Sponsor Alternatives

Well, as a newcomer, there really is no substitute for a sponsor, but sometimes it may take a while to find someone to work with. It’s also important to create a community of support, not in lieu of a sponsor, but in addition to a sponsor. Accountability Buddies and Recovery Circles are two options for growing your recovery community.

Be sure to check out our recordings from the Secular Sponsor Speaker Series to hear advice for newcomers.

Accountability Buddies, sometimes called Awareness Buddies, are two members who help each other find and maintain recovery. Every pairing is different: some want to text each other their daily food plan, some meet once a week by phone to read a Tenth Step, and some meet for coffee and discuss a recovery book they’re reading together. How, when, where, and what is covered is up to each pair to decide. The most important thing is that you’re establishing an important, confidential, and ongoing relationship with another person who has compulsive food behaviors—someone you can call on when times are tough.

Accountability Buddy Workshop Recordings

We’ve offered the workshop several times, and the complete version is the June 28, 2021 recording. The others just include panelist shares and Q&A.

June 28, 2021 (28 min): Buddies Karolina (focus on gratitudes), Kay (focus on 10th Steps), and Elizabeth (focus on bookending and food).
April 3, 2022 (21 min): Buddies Valerie (focus on Steps), Danny (focus on food), Jeanine (focus on trigger item) and Marlene (focus on meditation).

August 14, 2022 (28 min): Buddies Dawn (focus on quick daily text check-ins and weekly chat), Judy (Buddy #1 started with daily food, became a recovery circle book club, Buddy #2 focus on exercise goal, Buddy #3 focus on bookending), Marta (focus on stating commitments through daily email), and Scarlet (Buddy #1 focus on 30 meetings in 30 days, Buddy #2 focus on daily food, Buddy #3 focus on support when feeling weak) .

Accountability Buddies in Secular Overeaters (tips handout, pdf)

The Life of an Accountability Relationship, first person account by Anonymous, Upstate New York, 2022. Check the SecularOvereaters Stories section.

Sponsor Survey Key Takeaways (from the April 2021 Secular Sponsor Survey, 111 respondants)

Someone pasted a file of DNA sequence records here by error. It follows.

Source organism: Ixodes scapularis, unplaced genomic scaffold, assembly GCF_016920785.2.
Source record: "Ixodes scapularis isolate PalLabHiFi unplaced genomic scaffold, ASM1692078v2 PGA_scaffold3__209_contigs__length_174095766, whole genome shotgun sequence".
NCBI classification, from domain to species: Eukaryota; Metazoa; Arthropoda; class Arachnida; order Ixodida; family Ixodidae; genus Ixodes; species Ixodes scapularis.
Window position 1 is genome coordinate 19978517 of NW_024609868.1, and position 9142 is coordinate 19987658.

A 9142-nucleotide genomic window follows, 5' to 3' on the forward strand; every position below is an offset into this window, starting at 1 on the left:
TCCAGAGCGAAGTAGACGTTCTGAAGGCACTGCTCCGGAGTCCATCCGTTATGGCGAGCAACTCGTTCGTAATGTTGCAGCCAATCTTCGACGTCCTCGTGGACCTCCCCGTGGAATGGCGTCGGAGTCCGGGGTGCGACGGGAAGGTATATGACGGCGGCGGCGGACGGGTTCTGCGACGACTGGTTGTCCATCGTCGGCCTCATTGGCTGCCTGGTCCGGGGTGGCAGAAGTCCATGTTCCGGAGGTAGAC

Workshops are held several times a year. Check the What’s New page for updates.

Some key points

First think about: your program needs; your preferred mode of communication; how much time you can set aside for a new commitment; what time of day and time zone will work for you.

Where to look: take contact info during meetings; post an ad in the meeting chat or on the SO Facebook page or in one of our Google groups. (See below for examples of ads.)

Discuss with potential buddy: mode of contact; frequency, time, and length of meeting; how you’ll parse your meeting for equal sharing; to what extent you’ll allow outside issues; whether and how to provide feedback.

Above all: Agree to Anonymity and confidentiality!!!

Write an ad!

With Zoom meetings, it’s pretty easy to post a message in the Chat (or in one of the Google groups or on the SO Facebook page, Other Secular Resouces) with an announcement that you’re looking for an accountability buddy. Here are some samples:

  • Looking for an accountability buddy to exchange daily food plans and have a weekly phone call. Susan, sugar addict, in Oregon, 123-456-7890.
  • Looking for someone to text “done” to after last meal of day. Would like the same back. US eastern time only, please! Text me so we can discuss. —Jay (555-555-5555)
  • Looking for an accountability buddy to help one other out when we struggle. Please text if you’re interested and we’ll figure things out from there (Adrina) 333-333-3333 (Central European Time).

A Recovery Circle is a small group of 3-6 people who commit to meet on a regular basis to promote their recovery. Usually one person comes up with the kind of group they want (e.g., all atheists, available Sundays, 9am Pacific Time), and then starts looking for others to join. Since this will be a closed group, it’s best to use discretion so that people don’t feel excluded. One of the pluses is that you can have crosstalk and use outside OA resources, if you so choose. Once you find your people you agree on ground rules (e.g., commit to meeting every other week, confidentiality, taking equal turns using a timer, etc.,), and then you’ve got a recovery group! The handout (link below), will give you more helpful tips and ideas. 

Recovery Circles handout (pdf)

Recovery Circles, audio recording from June 2021 presentation (13 min)